Nordahl, H. M., Vogel, P. A., Morken, G., Stiles, T. C., Sandvik, P., & Wells, A. (2016). Paroxetine, cognitive therapy or their combination in the treatment of social anxiety disorder with and without avoidant personality disorder: A randomized clinical trial. Psychotherapy and Psychosomatics, 85(6), 346356. doi:https://doi.org/10.1159/000447013CrossRefGoogle ScholarPubMed
Pinheiro, J., Bates, D., DebRoy, S., & Sarkar, D., & R Core Team. (2018). nlme: Linear and Nonlinear Mixed Effects Models. [R package version 3.1-131.1.]. Retrieved from https://CRAN.R-project.org/package=nlme.Google Scholar
R Core Team. (2017). R: A language and environment for statistical computing. Vienna, Austria. Retrieved from https://www.r-project.org/.Google Scholar
Rapee, R. M., & Heimberg, R. G. (1997). A cognitive-behavioral model of anxiety in social phobia. Behaviour Research and Therapy, 35(8), 741756. doi:https://doi.org/10.1016/s0005-7967(97)00022-3CrossRefGoogle ScholarPubMed
Rogers, J. L., Howard, K. I., & Vessey, J. T. (1993). Using significance tests to evaluate equivalence between two experimental groups. Psychological Bulletin, 113(3), 553565. doi:https://doi.org/10.1037/0033-2909.113.3.553CrossRefGoogle ScholarPubMed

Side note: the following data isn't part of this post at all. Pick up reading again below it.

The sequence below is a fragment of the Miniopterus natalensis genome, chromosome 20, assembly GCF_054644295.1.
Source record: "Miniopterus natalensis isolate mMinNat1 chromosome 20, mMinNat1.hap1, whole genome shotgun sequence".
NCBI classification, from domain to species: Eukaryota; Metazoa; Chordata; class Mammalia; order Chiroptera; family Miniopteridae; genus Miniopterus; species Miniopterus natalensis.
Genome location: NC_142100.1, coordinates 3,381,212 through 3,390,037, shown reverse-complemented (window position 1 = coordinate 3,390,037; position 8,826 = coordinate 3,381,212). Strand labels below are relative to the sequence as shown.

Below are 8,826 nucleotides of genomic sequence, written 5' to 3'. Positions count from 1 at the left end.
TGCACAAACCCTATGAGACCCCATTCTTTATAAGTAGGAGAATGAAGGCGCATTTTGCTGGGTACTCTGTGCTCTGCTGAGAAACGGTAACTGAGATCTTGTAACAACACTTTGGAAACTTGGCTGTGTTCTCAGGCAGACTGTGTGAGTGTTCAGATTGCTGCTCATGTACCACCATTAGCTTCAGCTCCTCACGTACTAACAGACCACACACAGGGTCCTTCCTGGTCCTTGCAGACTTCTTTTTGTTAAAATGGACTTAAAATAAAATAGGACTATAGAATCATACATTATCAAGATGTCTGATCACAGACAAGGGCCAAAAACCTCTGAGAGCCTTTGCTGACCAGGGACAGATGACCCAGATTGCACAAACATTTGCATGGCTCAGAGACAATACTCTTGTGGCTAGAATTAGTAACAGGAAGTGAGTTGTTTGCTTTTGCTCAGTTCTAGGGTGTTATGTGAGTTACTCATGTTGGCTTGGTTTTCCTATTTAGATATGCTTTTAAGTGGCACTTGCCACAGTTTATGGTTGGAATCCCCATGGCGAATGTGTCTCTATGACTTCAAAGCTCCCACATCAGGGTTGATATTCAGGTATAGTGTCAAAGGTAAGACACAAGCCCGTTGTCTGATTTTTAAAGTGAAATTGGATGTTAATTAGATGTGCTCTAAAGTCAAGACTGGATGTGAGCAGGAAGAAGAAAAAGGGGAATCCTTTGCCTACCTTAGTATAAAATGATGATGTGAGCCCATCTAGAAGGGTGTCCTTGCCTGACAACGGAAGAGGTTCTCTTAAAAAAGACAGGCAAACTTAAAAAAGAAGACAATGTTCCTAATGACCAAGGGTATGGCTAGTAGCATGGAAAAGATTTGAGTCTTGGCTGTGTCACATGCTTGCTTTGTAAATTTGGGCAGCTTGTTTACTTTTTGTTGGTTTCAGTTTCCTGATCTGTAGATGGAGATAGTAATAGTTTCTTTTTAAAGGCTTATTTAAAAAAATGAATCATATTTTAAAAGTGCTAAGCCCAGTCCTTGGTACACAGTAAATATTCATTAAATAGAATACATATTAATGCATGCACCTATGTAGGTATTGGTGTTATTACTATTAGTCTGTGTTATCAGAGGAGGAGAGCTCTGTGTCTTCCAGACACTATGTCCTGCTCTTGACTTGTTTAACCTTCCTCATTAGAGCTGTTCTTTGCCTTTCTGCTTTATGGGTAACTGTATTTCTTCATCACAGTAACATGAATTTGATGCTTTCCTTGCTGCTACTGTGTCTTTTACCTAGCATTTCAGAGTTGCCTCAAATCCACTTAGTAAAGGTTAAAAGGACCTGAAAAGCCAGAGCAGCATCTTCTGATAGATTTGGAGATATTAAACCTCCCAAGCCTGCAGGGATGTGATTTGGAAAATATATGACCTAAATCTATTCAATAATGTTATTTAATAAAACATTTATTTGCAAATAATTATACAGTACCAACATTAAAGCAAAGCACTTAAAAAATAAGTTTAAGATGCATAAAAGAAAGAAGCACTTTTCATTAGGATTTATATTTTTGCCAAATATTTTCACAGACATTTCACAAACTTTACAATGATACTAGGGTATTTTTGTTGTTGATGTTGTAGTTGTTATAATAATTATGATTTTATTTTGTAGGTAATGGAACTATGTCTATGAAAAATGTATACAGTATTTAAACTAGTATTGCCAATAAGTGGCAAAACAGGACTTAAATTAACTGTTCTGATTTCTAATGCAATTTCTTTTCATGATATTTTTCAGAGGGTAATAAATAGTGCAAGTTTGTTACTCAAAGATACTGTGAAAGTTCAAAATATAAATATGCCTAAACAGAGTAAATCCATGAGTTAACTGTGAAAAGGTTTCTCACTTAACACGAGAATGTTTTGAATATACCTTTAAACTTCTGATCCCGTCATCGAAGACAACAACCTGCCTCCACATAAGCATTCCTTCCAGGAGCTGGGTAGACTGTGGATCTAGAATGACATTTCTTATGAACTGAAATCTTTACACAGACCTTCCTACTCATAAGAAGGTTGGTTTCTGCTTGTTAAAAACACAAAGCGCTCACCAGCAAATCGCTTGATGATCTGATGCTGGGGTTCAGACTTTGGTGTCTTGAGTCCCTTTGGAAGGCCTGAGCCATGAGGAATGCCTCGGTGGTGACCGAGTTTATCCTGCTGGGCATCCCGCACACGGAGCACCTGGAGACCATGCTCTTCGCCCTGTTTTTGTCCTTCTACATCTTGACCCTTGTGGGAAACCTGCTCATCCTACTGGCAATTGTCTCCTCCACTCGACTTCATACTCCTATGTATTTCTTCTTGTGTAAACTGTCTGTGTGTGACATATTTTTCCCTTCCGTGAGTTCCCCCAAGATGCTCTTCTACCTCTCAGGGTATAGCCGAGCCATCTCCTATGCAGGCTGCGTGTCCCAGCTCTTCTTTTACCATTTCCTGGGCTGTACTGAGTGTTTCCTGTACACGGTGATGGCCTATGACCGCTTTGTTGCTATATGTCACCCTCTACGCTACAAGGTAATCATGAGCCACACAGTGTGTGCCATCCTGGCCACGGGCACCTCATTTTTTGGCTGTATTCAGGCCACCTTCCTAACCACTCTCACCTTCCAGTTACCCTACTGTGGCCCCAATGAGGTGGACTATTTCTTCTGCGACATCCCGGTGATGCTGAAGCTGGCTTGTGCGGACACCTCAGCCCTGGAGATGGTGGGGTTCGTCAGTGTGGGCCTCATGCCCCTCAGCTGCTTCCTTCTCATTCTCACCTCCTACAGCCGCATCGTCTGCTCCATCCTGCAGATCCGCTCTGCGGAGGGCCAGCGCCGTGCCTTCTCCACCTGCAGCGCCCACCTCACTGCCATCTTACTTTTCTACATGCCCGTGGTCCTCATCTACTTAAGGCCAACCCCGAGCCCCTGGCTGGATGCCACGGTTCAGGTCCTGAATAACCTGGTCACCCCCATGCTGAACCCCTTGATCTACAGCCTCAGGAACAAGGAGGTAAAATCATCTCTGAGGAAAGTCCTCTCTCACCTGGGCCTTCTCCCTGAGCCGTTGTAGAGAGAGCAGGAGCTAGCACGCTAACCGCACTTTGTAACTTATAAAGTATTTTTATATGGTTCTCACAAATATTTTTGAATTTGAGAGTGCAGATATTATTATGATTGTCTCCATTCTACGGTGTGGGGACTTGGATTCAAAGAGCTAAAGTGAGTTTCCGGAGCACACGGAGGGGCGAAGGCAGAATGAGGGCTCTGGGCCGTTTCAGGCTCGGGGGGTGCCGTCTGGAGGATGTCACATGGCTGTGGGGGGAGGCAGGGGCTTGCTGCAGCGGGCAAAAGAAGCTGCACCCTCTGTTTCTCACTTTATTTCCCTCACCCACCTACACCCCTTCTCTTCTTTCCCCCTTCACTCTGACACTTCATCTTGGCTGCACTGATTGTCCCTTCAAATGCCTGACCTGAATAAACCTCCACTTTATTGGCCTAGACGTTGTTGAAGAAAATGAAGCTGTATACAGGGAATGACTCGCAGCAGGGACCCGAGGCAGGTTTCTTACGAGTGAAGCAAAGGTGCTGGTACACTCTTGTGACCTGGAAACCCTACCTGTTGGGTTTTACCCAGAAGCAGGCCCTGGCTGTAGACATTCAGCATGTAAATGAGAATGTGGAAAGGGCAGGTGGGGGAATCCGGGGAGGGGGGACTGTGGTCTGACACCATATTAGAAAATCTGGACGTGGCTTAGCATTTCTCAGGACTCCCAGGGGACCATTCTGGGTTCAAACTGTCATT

Rosenthal, R., & Rosnow, R. L. (1991). Essentials of behavioural research: Methods and data analysis (2nd ed.). New York: McGraw-Hill.Google Scholar
Spitzer, R. L., Kroenke, K., Williams, J. W., & Löwe, B. (2006). A brief measure for assessing generalized anxiety disorder: The gad-7. Archives of Internal Medicine, 166(10), 10921097. doi:https://doi.org/10.1001/archinte.166.10.1092CrossRefGoogle ScholarPubMed
Stangier, U., Heidenreich, T., Peitz, M., Lauterbach, W., & Clark, D. M. (2003). Cognitive therapy for social phobia: Individual versus group treatment. Behaviour Research and Therapy, 41(9), 9911007. doi:https://doi.org/10.1016/s0005-7967(02)00176-6CrossRefGoogle ScholarPubMed
Stangier, U., Schramm, E., Heidenreich, T., Berger, M., & Clark, D. M. (2011). Cognitive therapy vs interpersonal psychotherapy in social anxiety disorder: A randomized controlled trial. Archives of General Psychiatry, 68(7), 692700. doi:https://doi.org/10.1001/archgenpsychiatry.2011.67CrossRefGoogle ScholarPubMed